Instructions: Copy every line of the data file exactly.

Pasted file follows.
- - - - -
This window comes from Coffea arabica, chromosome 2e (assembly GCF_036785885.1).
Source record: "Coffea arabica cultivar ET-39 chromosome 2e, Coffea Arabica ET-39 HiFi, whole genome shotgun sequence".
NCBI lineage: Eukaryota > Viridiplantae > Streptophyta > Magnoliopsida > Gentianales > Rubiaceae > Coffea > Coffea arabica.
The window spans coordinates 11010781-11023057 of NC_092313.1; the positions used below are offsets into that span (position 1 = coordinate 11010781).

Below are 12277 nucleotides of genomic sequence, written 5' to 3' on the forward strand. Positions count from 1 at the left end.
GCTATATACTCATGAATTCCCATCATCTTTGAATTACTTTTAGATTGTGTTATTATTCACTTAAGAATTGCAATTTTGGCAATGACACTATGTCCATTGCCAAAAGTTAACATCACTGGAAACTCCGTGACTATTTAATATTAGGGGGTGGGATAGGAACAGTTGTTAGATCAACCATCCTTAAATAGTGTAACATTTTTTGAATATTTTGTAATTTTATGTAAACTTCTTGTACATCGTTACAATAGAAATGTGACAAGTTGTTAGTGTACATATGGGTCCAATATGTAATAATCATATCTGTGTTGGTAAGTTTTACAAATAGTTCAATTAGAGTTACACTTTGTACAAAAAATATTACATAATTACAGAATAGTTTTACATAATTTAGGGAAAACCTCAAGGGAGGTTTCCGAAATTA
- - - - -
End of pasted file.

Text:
This window comes from Coffea arabica, chromosome 2e (assembly GCF_036785885.1).
Source record: "Coffea arabica cultivar ET-39 chromosome 2e, Coffea Arabica ET-39 HiFi, whole genome shotgun sequence".
NCBI lineage: Eukaryota > Viridiplantae > Streptophyta > Magnoliopsida > Gentianales > Rubiaceae > Coffea > Coffea arabica.
The window spans coordinates 11010781-11023057 of NC_092313.1; the positions used below are offsets into that span (position 1 = coordinate 11010781).

Below are 12277 nucleotides of genomic sequence, written 5' to 3' on the forward strand. Positions count from 1 at the left end.
GCTATATACTCATGAATTCCCATCATCTTTGAATTACTTTTAGATTGTGTTATTATTCACTTAAGAATTGCAATTTTGGCAATGACACTATGTCCATTGCCAAAAGTTAACATCACTGGAAACTCCGTGACTATTTAATATTAGGGGGTGGGATAGGAACAGTTGTTAGATCAACCATCCTTAAATAGTGTAACATTTTTTGAATATTTTGTAATTTTATGTAAACTTCTTGTACATCGTTACAATAGAAATGTGACAAGTTGTTAGTGTACATATGGGTCCAATATGTAATAATCATATCTGTGTTGGTAAGTTTTACAAATAGTTCAATTAGAGTTACACTTTGTACAAAAAATATTACATAATTACAGAATAGTTTTACATAATTTAGGGAAAACCTCAAGGGAGGTTTCCGAAATTA